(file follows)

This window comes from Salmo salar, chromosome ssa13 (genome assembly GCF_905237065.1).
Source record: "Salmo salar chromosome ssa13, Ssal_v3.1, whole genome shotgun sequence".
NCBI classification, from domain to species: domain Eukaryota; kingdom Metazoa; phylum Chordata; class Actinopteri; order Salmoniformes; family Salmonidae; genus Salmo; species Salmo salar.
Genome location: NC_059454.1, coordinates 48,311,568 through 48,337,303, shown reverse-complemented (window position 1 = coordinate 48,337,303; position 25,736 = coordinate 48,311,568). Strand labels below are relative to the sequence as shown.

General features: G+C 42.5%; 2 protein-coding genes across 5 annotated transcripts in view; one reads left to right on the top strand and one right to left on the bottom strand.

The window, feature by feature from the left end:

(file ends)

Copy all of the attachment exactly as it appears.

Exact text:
This window comes from Salmo salar, chromosome ssa13 (genome assembly GCF_905237065.1).
Source record: "Salmo salar chromosome ssa13, Ssal_v3.1, whole genome shotgun sequence".
NCBI classification, from domain to species: domain Eukaryota; kingdom Metazoa; phylum Chordata; class Actinopteri; order Salmoniformes; family Salmonidae; genus Salmo; species Salmo salar.
Genome location: NC_059454.1, coordinates 48,311,568 through 48,337,303, shown reverse-complemented (window position 1 = coordinate 48,337,303; position 25,736 = coordinate 48,311,568). Strand labels below are relative to the sequence as shown.

General features: G+C 42.5%; 2 protein-coding genes across 5 annotated transcripts in view; one reads left to right on the top strand and one right to left on the bottom strand.

The window, feature by feature from the left end: